Evangelicals Embrace Mockery of Transcendent Faith
October 6, 2012 Leave a comment
Three years ago, I had the pleasure to interview Terry Kemple, who (by the way) will be on the ballot this year for Hillsborough School Board District 7. Back when I interviewed him, Kemple had helped organize a series of billboards1 around Hillsborough with misleading quotes about the religiosity of America’s founding fathers. Kemple rebutted my point that no historian I had spoken to agreed with the context Kemple’s billboard’s were promoting. “The United States was not founded as, nor was it intended to be, a secular government,” Kemple argued. This disease of America’s evangelical religions makes a few fatal flaws, notably for one, the above assertion that America ought to have a theocratic government. 2 But, Kemple is just a symptom of a larger disease in American evangelical Christianity. A disease that seeks to overturn the Separation of Church and State or, as Kemple said, there is no Separation of Church and State.3
Yet, litigating the constitutional principle of separation and church and state has developed into a fringe movement, not unlike radical animal rights groups (ALF, PETA) or 9/11 truthers. These anti-separationists have self-sustaining forums and websites that aggregate news and re-distribute it through a filter that always argues against the validity and the existence of Separation of Church and state. Behold, this typical gem from SpeakUP, a church rights group:
The Johnson Amendment, upon which [Americans United for Separation of Church and State] bases its letter, is blatantly unconstitutional. Under the First Amendment, the pastor has the right to determine what is said from the pulpit, not the IRS.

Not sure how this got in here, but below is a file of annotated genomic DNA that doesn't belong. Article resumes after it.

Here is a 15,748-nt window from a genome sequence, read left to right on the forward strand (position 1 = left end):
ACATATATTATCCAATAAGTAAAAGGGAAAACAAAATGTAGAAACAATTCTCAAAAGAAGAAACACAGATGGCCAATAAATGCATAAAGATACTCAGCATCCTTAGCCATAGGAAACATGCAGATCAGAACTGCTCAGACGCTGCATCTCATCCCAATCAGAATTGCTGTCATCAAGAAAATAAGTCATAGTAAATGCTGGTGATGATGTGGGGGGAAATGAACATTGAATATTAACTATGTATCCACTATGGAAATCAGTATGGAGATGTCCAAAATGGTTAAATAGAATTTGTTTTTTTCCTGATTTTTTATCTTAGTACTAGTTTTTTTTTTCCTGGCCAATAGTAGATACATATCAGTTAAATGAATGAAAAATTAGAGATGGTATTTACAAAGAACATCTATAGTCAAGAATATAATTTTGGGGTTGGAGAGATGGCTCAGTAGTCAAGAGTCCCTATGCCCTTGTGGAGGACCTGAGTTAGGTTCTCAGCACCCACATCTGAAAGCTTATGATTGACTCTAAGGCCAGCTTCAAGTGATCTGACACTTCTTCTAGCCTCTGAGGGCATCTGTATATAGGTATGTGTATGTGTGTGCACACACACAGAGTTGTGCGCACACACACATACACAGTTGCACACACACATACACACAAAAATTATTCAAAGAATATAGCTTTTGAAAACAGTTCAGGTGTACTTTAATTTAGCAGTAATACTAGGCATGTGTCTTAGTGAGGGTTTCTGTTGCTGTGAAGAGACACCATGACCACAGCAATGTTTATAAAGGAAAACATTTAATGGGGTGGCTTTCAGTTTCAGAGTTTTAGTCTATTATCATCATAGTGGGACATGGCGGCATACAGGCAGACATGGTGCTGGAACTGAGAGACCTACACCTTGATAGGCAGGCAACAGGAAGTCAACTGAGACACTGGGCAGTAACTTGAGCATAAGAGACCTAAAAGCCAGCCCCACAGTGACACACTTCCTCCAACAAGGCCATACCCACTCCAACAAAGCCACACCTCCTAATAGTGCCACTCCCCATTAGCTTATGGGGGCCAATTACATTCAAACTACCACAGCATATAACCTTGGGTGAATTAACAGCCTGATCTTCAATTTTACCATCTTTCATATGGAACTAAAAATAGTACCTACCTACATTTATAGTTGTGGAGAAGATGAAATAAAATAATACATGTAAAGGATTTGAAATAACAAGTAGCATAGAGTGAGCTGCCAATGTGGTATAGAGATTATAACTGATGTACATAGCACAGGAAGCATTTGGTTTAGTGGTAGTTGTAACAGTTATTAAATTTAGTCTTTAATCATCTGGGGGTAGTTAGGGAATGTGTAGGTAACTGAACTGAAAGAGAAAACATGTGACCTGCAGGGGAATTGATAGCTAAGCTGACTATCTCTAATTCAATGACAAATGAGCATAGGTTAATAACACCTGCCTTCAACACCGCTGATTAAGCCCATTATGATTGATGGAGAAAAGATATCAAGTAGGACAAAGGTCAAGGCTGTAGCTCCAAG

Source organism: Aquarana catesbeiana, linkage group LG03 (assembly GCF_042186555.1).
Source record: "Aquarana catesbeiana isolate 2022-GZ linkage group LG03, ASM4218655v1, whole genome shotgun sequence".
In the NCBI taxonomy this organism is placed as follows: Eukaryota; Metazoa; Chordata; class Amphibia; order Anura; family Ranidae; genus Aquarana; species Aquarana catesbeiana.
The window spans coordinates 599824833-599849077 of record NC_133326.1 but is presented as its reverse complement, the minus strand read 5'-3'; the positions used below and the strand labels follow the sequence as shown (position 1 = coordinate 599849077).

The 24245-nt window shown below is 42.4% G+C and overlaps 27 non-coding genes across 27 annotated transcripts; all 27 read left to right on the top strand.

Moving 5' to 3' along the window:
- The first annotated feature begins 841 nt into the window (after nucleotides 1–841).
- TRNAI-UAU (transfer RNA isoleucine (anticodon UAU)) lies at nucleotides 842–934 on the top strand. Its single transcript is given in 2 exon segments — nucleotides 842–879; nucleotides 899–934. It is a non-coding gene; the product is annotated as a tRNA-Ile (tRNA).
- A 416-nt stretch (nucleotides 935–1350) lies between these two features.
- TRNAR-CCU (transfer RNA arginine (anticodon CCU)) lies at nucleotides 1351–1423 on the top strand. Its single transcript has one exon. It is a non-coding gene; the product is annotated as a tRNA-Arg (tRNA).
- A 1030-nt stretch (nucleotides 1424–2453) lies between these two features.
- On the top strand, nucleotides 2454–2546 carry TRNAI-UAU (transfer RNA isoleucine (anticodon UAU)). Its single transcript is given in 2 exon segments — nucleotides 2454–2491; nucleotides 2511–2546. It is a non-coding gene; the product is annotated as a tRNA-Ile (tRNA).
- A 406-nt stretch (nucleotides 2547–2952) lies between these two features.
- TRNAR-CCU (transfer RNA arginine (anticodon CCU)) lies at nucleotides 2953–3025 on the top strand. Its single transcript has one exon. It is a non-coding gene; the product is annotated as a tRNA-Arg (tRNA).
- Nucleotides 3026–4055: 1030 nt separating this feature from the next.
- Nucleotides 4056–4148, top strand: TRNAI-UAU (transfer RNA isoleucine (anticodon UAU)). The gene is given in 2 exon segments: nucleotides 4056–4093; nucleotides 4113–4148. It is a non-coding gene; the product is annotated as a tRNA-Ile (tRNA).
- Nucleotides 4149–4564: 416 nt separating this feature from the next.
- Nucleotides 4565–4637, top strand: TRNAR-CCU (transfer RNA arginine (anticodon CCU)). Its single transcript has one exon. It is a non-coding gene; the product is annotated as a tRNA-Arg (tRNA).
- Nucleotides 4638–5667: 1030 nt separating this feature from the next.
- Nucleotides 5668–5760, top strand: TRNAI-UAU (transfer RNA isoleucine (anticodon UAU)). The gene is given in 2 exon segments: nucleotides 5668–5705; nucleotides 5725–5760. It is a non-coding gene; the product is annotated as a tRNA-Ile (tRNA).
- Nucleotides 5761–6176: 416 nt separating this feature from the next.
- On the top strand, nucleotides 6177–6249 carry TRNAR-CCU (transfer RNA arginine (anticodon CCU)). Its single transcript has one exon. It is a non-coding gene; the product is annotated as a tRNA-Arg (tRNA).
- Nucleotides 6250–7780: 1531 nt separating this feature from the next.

It’s ironic that an organization committed to the “separation of church and state” is arguing for more governmental monitoring and control of churches and pastors.
This is the territory this fringe group wants to carve out. Defend your rights by insisting upon the unconstitutionality of limiting a pastor’s speech. Attack the other side by insisting that by fighting you they are undermining their own pro-separationism. Hold on, you’ll soon see the problem with their argument.
I heard about the Pulpit Freedom Sunday event on the Colbert Report. Stephen Colbert summarizes the Johnson Amendment here and then rips Kemple-clone Jim Garlow a new prayer hole. It turned into a character-breaking moment around 2:57 for Colbert when he attacked Garlow from a pro-religious and pro-separation angle. Its pure gold. Although, I will tackle this issue differently. Just keep Garlow’s words in mind.
The anti-separation fringe takes two points that I find hilariously silly. First, they argue that for 166 years before the Johnson Amendment, pastor’s had unrestricted free speech from the pulpit. Garlow indicates the arbitrary nature of the 50 year old Johnson Amendment is a point against it. Essentially, Johnson wanted to punish two Texas businessmen who manipulated tax-exempt organizations to politick against him.. That’s pretty interesting to me. Because another relic of the Soviet era, the legislation of God onto our paper currency, came out of that same period. At nearly 48 years old, its in some ways an even more nonsense government intrusion into religious affairs. Yet, atheists are regularly rebuffed by similar Garlow and Kemple types when they make that very same argument about the ludicrous national mood that gave us “In God We Trust” on our bills.